Astm D 3524 – 90 (Reapproved 1999) pdf free download

Standard Test Method for
Diesel Fuel Diluent in Used Diesel Engine Oils by Gas

This standard is issued under the fixed designation D 3524; the number immediately following the designation indicates the year of
original adoption or, in the case of revision, the year of the last revision. A number in parentheses indicates the year of last reapproval. A
superscript epsilon (e) indicates an editorial change since the last revision or reapproval.

1. Scope

1.1 This test method covers the determination of diesel fuel
as a contaminant in used lubricating oil. The method is limited
to SAE 30 oil.
NOTE 1—This test method may be applicable to higher viscosity grade
oils. However, such oils were not included in the program used to develop
the precision statement.

1.2 There is some overlap of the boiling ranges of diesel
fuel and SAE 30 engine oils. Moreover, the boiling range of
SAE 30 oils from various sources can vary appreciably. As a
result, the calibration can be altered by as much as 2 %, in
terms of fuel dilution. When testing unknown or mixed brands
of used engine oil, it should be realized that the precision of the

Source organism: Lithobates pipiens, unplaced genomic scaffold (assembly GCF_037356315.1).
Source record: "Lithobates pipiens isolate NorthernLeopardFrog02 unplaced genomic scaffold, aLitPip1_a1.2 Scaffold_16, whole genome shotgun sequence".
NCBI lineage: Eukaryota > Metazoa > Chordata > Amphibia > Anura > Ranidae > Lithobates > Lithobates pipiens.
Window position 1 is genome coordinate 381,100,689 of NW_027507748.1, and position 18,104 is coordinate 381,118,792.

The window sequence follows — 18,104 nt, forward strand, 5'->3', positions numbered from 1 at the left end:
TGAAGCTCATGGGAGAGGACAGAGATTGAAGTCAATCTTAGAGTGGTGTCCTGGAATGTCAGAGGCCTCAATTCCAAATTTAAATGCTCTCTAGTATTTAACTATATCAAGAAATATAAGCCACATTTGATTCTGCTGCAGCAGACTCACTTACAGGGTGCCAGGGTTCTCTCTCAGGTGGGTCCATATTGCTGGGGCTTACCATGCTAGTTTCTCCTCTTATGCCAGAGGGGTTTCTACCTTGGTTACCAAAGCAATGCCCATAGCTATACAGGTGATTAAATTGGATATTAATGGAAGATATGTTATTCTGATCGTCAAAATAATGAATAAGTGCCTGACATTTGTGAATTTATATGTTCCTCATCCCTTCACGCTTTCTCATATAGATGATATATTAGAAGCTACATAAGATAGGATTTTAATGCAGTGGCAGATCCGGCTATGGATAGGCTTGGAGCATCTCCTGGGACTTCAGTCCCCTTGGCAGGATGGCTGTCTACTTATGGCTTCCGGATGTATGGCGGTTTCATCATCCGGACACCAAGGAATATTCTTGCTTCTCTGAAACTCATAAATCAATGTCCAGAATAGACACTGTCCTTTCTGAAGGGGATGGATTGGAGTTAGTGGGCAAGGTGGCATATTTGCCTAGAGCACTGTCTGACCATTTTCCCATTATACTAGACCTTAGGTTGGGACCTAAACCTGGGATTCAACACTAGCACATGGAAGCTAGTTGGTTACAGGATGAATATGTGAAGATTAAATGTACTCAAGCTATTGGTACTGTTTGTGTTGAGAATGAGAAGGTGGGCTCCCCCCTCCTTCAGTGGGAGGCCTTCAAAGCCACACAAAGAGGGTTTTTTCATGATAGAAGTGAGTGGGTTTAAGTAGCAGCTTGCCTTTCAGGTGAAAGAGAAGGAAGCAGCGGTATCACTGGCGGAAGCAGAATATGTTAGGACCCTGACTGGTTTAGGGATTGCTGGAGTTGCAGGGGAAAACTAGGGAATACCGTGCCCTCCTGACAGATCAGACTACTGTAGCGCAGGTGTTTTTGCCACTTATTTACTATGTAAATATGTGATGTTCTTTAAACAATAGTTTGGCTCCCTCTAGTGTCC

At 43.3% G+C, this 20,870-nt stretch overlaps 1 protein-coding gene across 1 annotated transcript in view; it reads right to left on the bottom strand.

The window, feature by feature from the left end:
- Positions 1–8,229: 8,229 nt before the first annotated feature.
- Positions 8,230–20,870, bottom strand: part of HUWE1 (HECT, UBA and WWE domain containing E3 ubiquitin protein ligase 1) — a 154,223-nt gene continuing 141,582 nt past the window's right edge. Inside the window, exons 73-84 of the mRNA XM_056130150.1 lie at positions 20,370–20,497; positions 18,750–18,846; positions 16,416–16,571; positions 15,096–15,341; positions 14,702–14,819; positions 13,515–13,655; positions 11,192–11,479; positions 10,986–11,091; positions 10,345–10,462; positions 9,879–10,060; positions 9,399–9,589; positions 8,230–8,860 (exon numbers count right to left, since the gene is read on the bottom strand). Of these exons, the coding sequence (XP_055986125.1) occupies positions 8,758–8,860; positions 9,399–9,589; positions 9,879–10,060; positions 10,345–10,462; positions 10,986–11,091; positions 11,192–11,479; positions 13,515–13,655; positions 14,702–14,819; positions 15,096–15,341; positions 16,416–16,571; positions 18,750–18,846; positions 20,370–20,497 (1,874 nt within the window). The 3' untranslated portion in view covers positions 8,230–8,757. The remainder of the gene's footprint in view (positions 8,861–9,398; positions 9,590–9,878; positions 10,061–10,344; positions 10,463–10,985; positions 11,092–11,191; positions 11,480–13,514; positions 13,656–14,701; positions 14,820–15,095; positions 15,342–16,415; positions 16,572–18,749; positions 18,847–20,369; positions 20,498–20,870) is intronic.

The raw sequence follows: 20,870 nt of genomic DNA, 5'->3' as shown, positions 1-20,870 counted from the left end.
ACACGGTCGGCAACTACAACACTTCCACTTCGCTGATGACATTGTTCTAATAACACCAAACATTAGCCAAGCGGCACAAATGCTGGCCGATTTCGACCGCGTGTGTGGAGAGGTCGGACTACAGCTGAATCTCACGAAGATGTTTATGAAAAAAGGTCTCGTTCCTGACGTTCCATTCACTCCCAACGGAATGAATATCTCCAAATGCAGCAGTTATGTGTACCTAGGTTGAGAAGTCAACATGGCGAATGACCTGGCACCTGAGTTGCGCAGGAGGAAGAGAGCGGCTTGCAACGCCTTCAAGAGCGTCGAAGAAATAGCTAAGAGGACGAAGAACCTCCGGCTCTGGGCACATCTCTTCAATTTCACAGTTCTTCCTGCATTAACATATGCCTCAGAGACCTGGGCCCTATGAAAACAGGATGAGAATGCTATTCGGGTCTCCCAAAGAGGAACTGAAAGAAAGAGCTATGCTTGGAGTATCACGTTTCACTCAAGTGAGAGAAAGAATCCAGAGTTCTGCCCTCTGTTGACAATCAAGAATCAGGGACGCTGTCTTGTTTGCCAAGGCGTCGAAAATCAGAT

method may be poorer than the precision obtained when
calibrating with a new oil representative of the used oil being

1.3 The values stated in SI units are to be regarded as the
standard. The values stated in inch-pound units are for information only.

1.4 This standard does not purport to address all of the
safety concerns, if any, associated with its use. It is the
responsibility of the user of this standard to establish appropriate safety and health practices and determine the applicability of regulatory limitations prior to use.

2. Terminology

2.1 Definitions of Terms Specific to This Standard:

2.1.1 fuel dilution—the amount, expressed as a percentage,
of engine fuel found in engine lubricating oil. This may be the
result of engine wear or improper performance.

2.2 Abbreviations:

2.2.1 A common abbreviation of hydrocarbon compounds is
to designate the number of carbon atoms in the compound. A
prefix is used to indicate the carbon chain form, while a
subscripted suffix denotes the number of carbon atoms.

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